Stave Off Winter Chill With a Trip to the Islands in Prospect Heights


I had never heard people argue about oxtail before. A nearby gentleman was under the impression he had received an incorrect takeout order size, and voices were rising. It didn’t bother me, though. I was sweating and out of breath, and I was trying to finish at least half of the soulful and spicy calypso shrimp dish that lay before me. Plump shrimp were swimming in a coconut curry sauce. It was a snowy night and a good night to be at The Islands (803 Washington Avenue, Brooklyn; 718-398-3575).

Located a quarter-block from the Brooklyn Museum, the Islands is a postage-stamp-sized restaurant specializing in Jamaican cuisine. It’s authentic and soulful and more reliable than just about any other restaurant I know. Eating at Islands feels like eating at a Jamaican family’s home. The menu doesn’t change, unless the restaurant has already sold out for the day of one of many staples, such as jerk chicken, curried goat, and a wide array of fish and vegetables.

With windows that are always fogged up, it’s hard to tell exactly what lies past the narrow wooden doors of this restaurant. But take one step in and you’ll find yourself in the center of this small, trapezoidal place, where the ceilings are low and steep-as-hell steps lead to a lofted, kitschily decorated dining room. A mere three or four feet away, just beyond the three-stool bar, is the smallest of kitchens, where you’ll typically find one of the co-owners, Marilyn Reid or Shawn Letchford. Childhood friends from St. Ann’s, Jamaica, the women, both in their fifties, opened Islands in 2001 with recipes from their parents and grandparents. About half of the business here is to go, so you’ll witness a constant flow of people stopping by.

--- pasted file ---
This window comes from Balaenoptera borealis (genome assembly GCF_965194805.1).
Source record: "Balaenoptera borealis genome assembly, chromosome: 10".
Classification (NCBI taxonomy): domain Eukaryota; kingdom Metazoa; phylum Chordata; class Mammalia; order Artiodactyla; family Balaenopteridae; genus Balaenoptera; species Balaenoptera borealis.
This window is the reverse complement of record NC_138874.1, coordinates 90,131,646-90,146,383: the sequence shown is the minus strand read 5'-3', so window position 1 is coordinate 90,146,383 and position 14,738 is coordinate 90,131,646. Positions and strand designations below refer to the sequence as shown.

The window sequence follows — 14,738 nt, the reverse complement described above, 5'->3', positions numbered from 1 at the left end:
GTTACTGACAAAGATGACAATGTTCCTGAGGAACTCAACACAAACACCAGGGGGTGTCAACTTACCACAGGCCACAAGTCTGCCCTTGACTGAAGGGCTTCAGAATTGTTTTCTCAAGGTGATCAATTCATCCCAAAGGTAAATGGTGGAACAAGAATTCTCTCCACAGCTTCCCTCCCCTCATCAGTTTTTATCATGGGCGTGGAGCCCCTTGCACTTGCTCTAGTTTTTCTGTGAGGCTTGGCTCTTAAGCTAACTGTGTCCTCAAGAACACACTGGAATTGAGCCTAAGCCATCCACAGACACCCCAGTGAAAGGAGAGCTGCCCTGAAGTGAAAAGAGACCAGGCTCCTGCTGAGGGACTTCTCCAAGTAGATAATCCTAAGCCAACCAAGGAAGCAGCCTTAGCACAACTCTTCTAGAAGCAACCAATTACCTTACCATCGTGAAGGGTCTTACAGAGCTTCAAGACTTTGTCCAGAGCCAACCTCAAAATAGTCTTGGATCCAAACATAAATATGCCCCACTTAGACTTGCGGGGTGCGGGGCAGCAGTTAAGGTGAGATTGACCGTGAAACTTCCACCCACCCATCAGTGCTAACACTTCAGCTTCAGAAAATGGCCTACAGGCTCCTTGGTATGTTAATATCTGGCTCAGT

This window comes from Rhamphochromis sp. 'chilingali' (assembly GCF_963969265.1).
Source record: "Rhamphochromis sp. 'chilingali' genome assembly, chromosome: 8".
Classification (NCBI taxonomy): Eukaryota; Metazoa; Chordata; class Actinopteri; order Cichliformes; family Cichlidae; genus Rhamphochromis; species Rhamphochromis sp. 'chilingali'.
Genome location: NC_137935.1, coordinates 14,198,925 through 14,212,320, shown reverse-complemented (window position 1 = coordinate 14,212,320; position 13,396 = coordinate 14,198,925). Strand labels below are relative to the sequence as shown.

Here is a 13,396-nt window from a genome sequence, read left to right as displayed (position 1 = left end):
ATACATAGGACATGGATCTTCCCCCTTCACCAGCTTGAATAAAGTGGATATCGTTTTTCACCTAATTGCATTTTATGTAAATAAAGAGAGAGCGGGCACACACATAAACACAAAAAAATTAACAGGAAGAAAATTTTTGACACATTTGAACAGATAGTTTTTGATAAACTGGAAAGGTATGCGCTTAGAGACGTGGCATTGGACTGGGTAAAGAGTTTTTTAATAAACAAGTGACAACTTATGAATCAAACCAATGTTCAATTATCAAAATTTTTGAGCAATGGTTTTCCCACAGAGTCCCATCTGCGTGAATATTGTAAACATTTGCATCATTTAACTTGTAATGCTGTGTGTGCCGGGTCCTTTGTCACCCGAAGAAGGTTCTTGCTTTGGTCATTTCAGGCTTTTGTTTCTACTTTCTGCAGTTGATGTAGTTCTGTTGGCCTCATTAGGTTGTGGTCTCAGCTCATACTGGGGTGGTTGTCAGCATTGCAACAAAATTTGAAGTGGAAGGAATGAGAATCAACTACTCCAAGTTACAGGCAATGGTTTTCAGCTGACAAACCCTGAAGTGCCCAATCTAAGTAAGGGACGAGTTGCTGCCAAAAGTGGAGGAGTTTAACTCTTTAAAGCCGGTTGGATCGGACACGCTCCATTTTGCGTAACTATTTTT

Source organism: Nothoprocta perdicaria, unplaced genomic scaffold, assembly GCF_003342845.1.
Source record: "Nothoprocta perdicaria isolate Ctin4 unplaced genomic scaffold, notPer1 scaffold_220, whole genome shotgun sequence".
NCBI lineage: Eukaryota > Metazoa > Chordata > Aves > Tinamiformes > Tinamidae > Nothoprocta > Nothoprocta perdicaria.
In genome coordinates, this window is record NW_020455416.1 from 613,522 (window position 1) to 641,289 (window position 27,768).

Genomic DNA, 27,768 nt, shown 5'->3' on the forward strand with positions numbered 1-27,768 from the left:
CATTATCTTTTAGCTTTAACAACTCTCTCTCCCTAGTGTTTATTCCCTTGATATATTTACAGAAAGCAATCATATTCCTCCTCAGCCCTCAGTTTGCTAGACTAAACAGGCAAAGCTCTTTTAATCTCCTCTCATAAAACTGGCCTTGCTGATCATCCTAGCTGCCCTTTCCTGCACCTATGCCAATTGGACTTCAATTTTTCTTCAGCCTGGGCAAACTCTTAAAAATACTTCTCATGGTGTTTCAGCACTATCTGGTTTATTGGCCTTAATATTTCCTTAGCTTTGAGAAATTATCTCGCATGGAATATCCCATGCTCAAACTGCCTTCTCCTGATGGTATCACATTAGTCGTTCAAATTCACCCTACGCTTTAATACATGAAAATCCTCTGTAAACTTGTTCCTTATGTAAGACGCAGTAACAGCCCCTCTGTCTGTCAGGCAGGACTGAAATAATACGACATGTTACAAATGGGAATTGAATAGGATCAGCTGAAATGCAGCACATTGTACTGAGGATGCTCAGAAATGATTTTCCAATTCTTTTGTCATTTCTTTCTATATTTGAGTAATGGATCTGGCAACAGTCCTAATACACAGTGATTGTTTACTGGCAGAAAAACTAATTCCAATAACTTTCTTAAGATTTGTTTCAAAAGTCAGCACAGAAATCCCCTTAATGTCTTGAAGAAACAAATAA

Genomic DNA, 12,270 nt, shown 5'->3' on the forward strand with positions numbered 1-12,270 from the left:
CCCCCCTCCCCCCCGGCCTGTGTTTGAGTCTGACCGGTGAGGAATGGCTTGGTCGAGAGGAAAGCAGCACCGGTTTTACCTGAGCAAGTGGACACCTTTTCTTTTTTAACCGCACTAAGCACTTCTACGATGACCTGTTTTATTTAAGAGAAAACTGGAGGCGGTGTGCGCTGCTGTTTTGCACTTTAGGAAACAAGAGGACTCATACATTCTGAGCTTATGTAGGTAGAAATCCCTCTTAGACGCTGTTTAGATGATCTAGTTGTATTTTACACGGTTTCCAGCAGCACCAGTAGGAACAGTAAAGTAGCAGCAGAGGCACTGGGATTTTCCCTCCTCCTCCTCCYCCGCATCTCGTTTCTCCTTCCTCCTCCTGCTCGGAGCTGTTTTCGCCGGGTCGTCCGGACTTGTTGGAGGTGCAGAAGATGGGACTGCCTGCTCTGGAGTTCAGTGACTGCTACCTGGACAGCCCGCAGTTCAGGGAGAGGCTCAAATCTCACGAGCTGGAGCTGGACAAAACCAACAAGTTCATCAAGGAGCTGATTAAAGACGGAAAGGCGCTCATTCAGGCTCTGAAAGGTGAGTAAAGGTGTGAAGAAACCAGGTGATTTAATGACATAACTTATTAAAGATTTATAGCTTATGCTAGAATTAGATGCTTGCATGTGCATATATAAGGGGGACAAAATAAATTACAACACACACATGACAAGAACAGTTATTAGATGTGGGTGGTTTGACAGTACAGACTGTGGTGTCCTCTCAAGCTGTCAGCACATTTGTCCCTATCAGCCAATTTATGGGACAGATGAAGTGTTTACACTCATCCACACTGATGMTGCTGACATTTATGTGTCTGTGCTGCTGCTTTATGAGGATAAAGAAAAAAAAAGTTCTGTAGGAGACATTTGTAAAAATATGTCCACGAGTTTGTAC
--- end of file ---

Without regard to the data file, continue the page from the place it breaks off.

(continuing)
The Islands’ menu is full on flavor and light on frills. “The dishes need to speak for themselves,” says Reid. Everything is made in house and each dish is prepared fresh. Because of this, the food and service are laid back, befitting of an island vibe. Oh, and Islands is BYOB, so bring whatever you enjoy with spicy foods, from dry Rieslings to crisp ale.

I would suggest dipping into the fowl section and trying the stewed chicken. Slowly simmered with fresh gravy that is both sweet and pungent, it is — along with every other entree — served with deeply flavored jasmine rice, steamed island veggies, and a small salad with golden raisins. The Islands is known for jerk seasoning (Reid would only tell me their house mix contains onions, garlic, and scotch bonnet peppers), and it may be best showcased on the jerk leg of lamb, which is sliced and served with sharp and electrifying mint chutney.

On my most recent visit, Reid was standing behind a large cast-iron skillet frying up what looked to be chicken, slowly turning each piece. “Frying chicken?” I asked, trying to make conversation. “Nah, a very special snapper dish,” she replied. It turned out to be escovitch snapper, fried and served with a simple vinaigrette sauce.

It is a weird dichotomy eating great Jamaican food when the mercury sits below 20°F. But what a dichotomy it is! In the summertime, Islands sets up a few folding chairs and tables just outside on the sidewalk, creating arguably the best and easiest outdoor seating in Brooklyn. And when it starts to get hot, do yourself a favor and order one of the ridiculous homemade lemonades or the gingery and sharp sorrel sodas.

To leave Islands without one order of soft and white rum-heavy bread pudding is to leave one note short. It is the only dessert I have ever gotten a real buzz off of, and it’s sweet and tastes like love.

A meal for two runs around $60 with tip. It’s worth it.

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